Yeast; The Silent Winemaker

Yeast; The Silent Winemaker

Contributed by Dave March CWM
from wine.co.za

Imagine a midday snack, some cheeses, marmite on fresh bread toast, maybe a croissant and a glass of wine or cold beer. None would be possible without yeast.

“It’s an incredible thing”, says Elda Lerm, International Product Manager of Anchor Yeast in Cape Town. Anchor was the second in the world to produce wine yeasts and the first to create hybrid wine yeasts (more of later).

The world of wine yeasts is a complicated one, but the simple version is that yeasts have transporters in their cell walls that allow for the uptake of sugars, mainly glucose and fructose and release by-products such as CO2and ethanol. This is fermentation and a number of Saccharomyces cerevisiae yeast strains have proved robust enough and have become dominant in winemaking.

Saccharomyces and other yeast genera occur naturally on grapes, probably dozens of strains on the same grape, (and on every other surface nearby) and some wineries rely on this natural population to ferment their wines. The problem is that some yeasts strains might negatively affect fermentation – most notably stopping the ferment prematurely. In addition, many yeast populations contain non-Saccharomyces strains which can also change the outcome. There is little control over how these yeasts behave and little opportunity to ‘tweak’ what you get.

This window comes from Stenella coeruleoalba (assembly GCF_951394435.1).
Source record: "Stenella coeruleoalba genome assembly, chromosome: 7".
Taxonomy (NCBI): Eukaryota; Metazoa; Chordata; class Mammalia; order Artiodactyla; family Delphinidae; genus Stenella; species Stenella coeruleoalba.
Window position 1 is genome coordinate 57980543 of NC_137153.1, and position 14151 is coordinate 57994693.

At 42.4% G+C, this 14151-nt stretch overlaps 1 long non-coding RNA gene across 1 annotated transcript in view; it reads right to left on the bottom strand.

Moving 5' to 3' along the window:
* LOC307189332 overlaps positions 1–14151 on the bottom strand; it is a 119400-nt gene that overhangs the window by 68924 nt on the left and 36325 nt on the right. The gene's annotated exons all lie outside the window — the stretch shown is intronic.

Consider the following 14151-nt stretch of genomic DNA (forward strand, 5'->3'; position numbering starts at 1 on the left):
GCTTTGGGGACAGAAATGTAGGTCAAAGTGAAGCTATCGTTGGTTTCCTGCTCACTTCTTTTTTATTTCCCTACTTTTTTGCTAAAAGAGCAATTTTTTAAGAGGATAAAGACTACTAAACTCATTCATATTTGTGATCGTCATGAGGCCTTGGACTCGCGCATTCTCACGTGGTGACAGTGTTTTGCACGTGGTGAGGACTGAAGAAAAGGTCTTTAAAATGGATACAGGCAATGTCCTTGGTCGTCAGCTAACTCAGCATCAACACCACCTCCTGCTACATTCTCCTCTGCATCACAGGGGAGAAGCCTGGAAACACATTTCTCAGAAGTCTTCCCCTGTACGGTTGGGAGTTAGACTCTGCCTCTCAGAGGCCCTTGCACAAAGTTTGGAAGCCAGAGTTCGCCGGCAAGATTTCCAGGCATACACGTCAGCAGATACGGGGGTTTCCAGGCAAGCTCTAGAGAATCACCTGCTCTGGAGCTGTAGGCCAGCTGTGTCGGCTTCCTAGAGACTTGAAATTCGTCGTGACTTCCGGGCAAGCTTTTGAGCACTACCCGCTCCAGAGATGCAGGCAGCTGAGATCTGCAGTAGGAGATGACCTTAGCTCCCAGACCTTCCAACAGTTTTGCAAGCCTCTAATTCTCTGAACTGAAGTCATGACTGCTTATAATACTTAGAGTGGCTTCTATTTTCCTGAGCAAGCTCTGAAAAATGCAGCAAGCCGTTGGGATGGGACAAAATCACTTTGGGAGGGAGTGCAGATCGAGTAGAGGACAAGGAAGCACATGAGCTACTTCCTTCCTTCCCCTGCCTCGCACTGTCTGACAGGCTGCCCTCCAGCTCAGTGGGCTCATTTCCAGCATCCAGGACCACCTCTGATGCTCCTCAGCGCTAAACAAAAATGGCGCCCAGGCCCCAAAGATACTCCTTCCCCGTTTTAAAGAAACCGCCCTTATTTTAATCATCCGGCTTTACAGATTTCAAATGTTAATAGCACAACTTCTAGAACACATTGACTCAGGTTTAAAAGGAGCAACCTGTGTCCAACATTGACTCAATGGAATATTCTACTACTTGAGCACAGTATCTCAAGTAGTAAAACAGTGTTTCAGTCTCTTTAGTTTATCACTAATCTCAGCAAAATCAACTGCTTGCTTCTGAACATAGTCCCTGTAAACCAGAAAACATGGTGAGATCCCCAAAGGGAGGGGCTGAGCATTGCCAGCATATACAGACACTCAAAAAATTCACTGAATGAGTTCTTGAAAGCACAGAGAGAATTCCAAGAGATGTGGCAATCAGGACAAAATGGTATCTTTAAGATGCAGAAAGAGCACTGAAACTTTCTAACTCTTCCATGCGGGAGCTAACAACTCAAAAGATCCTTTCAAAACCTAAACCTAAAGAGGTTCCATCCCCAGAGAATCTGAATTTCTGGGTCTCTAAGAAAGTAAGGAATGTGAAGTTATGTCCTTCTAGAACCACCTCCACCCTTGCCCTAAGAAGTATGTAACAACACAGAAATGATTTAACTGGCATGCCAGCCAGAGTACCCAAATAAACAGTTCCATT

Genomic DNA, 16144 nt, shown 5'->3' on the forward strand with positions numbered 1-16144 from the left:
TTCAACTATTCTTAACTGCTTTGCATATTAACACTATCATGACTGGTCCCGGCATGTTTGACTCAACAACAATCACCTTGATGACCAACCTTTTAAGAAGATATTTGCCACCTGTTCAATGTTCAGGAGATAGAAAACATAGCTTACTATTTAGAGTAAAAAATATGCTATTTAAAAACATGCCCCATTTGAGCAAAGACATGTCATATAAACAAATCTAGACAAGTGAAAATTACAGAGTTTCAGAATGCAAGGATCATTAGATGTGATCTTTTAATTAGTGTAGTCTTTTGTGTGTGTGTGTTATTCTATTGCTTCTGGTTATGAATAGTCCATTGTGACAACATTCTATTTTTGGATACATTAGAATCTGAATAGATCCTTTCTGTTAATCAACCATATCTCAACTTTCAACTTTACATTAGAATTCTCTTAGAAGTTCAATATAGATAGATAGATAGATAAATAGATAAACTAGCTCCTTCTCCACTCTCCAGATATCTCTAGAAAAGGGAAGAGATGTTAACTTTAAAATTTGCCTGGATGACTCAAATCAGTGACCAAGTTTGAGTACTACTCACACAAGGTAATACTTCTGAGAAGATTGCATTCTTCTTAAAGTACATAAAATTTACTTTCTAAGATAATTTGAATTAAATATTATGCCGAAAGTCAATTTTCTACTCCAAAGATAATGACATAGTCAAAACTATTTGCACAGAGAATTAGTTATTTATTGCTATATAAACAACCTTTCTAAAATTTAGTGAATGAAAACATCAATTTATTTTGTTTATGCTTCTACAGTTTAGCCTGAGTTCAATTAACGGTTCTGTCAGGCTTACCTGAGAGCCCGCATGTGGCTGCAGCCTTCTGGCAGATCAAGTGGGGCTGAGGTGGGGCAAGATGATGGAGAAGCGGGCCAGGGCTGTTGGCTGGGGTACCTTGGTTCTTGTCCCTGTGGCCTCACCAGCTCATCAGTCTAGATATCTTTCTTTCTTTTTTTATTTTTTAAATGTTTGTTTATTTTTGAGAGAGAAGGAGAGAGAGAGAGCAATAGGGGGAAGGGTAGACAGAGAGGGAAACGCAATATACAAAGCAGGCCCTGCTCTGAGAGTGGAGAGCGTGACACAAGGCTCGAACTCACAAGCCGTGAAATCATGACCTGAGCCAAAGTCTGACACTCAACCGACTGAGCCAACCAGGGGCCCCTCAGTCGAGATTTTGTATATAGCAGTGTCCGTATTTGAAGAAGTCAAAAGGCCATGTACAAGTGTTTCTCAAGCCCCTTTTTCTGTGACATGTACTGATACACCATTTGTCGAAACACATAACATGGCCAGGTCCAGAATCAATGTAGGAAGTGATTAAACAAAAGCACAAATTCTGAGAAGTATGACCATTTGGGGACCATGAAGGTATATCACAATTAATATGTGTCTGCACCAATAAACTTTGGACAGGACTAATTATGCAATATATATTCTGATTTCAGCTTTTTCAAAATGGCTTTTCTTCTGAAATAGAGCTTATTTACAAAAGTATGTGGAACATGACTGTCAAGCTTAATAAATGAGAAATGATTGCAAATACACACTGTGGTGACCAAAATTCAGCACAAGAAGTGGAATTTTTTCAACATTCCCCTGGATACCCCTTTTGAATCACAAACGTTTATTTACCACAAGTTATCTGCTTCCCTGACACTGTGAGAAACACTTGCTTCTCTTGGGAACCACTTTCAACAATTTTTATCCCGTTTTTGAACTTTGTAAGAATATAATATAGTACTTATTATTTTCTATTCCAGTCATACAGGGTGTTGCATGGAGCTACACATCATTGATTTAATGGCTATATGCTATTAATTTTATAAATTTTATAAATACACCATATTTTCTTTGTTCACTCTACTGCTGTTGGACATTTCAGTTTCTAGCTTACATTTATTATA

There are very few non-Saccharomyces commercialised strains. Anchor normally does a fermentation (rather than just isolating from the vineyard) and selects a Saccharomyces strain that is able to out compete the other strains in the natural population during fermentation.

Director of Oenology at Anchor, Dr Danie Malherbe, explains that this is not genetic engineering or anything like it, but by providing conditions which force the selected strains to adapt to changing stresses or environments you can encourage ‘adaptive evolution’ and thus create strains which offer certain capabilities.This ‘evolution’ could take years to achieve.

The new strains can be dried, (yeasts that are dried have a better shelf life than liquid forms which have less certainty of viability over time),  packaged and offered to winemakers who may be subject to difficult fermentation conditions or looking for certain characteristics in their wine.For example, take a strain which is unable to cope with higher alcohols; change its environmental pressures, this will change its metabolism which could make it cope with higher alcohol levels. This ‘evolution’ could take years to achieve.

Commercial yeasts offer a range of characteristics, the packaging for Alchemy I reads, ‘Alchemy I mainly enhances fruity and floral esters and to a lesser extent, volatile thiols (passion fruit, grapefruit, gooseberry and guava aromas) in white wines’.